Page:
Thursday, June 27, 2013

When to use IS/VR

IS is Image Stabilization.(Canon term)
VR is Vibration Reduction (Nikon term)

The both mean the same thing.  Technology built into a lens or the camera senses camera movement and makes constant micro adjustments to compensate for that shake.  It's a great technology that allows you to shoot hand held is situations that would result in blurry photos if you didn't have it. 

If you have IS/VR turned on and your camera is not moving, such s when it is on a tripod, the IS/VR will actually introduce vibration trying to adjust for movement that is not there.   Under most conditions you want to turn it off when mounting your camera on a tripod.  Don't forget to turn it back on when you go back to shooting hand held or you will be disappointed when you look at your photos later.  Some of the newer lenses can sense when there is no movement and turn the IS/VR off.  None of mine do that so I have to rely on my memory, which is why I get more blurry photos than I should.

5D Mark ii, 300mm, 1/40 second
I recently learned that there is an exception to this rule.   I was in the Palouse region of Washington State on top of Steptoe Butte, which is a quartzite island jutting out about 1,000 feet above the rolling Palouse hills.  Because there is nothing else around to slow the wind it gets pretty breezy up there.   I was shooting with my 300mm telephoto firmly attached to a tripod but the camera was being blown around by the winds.  My fist shots were disappointing because they were blurry.   I then turned IS on and the change was dramatic.   The blurriness caused by the camera motion was gone and my images were sharp.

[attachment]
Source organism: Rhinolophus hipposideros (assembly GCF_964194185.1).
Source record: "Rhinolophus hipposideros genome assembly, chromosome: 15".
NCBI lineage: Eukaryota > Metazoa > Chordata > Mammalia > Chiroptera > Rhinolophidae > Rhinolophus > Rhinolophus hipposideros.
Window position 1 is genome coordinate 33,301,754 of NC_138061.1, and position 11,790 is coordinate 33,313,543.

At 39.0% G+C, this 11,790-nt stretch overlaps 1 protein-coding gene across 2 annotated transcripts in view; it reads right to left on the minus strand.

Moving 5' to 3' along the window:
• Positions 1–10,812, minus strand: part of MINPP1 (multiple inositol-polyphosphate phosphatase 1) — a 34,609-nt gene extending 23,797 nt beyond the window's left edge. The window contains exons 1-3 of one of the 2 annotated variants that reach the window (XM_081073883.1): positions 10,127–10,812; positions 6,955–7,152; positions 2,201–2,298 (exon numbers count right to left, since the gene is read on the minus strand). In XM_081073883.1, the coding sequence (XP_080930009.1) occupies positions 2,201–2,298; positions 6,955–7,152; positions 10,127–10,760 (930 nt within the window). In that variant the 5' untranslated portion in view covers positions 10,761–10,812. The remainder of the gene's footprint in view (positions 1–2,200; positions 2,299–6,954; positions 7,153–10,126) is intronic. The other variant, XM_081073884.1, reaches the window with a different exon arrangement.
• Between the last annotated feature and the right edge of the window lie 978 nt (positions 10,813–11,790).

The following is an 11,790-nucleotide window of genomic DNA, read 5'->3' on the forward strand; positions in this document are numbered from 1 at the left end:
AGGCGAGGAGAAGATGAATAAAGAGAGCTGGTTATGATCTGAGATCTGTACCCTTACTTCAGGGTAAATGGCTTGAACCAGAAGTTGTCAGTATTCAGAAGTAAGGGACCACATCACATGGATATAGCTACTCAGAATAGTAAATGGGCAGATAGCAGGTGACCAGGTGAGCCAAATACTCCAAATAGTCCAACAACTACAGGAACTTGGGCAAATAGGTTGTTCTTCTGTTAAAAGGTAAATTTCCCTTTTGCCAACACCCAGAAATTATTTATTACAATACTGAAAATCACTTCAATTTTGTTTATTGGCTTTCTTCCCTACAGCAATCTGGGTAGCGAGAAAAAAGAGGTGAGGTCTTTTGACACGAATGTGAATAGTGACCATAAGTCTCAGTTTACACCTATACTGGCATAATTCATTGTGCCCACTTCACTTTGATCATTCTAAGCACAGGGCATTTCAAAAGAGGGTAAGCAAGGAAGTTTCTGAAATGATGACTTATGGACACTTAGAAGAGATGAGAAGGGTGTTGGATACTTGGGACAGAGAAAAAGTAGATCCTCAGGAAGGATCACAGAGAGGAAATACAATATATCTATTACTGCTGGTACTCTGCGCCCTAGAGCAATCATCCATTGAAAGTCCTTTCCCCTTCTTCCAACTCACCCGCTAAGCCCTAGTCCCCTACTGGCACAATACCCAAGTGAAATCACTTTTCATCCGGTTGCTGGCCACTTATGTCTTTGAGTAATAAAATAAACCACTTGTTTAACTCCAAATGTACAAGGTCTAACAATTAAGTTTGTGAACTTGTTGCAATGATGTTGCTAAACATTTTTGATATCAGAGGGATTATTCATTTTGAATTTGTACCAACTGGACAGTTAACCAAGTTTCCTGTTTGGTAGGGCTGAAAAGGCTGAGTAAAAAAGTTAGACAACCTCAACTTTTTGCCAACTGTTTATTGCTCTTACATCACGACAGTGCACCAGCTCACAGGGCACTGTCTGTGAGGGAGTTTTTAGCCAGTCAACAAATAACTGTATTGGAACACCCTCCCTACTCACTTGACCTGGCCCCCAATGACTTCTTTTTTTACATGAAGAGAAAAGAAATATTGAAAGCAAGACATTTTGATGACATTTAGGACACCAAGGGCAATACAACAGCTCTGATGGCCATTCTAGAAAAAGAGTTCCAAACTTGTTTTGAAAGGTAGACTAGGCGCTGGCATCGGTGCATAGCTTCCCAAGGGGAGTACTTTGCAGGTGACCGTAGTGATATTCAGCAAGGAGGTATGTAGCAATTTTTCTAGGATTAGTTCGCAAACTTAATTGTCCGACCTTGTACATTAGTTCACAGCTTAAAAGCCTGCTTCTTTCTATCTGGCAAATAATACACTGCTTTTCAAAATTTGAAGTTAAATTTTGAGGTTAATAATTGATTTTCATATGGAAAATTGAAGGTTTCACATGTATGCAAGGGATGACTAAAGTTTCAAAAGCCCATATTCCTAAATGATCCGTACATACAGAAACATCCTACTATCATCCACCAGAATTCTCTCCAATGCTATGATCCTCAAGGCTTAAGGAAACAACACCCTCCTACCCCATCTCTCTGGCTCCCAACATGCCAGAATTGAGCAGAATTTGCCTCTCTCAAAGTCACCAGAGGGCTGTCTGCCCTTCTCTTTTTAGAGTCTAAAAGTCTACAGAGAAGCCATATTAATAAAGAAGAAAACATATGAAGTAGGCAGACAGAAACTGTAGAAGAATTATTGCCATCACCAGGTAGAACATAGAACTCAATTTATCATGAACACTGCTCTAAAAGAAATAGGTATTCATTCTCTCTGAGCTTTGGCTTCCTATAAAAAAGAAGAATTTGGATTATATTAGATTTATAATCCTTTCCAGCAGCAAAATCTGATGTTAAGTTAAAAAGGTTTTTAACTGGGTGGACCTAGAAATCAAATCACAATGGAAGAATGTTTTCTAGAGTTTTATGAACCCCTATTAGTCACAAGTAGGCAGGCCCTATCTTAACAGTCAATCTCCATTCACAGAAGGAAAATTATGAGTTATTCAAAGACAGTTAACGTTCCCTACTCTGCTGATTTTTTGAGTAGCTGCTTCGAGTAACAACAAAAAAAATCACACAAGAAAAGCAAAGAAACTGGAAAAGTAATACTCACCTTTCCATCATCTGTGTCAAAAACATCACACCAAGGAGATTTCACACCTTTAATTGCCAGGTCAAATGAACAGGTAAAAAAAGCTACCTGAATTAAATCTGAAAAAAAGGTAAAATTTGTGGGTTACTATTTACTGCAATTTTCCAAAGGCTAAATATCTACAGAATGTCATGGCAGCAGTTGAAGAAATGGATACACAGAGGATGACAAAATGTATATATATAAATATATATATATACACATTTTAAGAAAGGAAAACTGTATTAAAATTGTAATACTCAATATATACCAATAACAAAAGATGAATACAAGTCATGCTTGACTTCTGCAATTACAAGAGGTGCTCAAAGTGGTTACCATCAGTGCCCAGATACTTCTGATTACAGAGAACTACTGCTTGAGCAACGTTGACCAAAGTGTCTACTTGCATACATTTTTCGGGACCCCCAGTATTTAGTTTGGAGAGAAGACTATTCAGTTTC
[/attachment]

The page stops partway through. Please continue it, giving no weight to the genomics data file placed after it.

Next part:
5D Mark ii, 105mm, 1.3 seconds

5D Mark ii, 300mm, 1/8 second

These are all shot with either a 300mm lens or a 24-105mm @ 105mm on a Canon 5D mark ii with IS turned on.

As with most things, there are exceptions to the rules.  Don't assume that if you are following what you were told you will always get great results.  It's important to be aware of conditions and make the appropriate adjustments to the rules.

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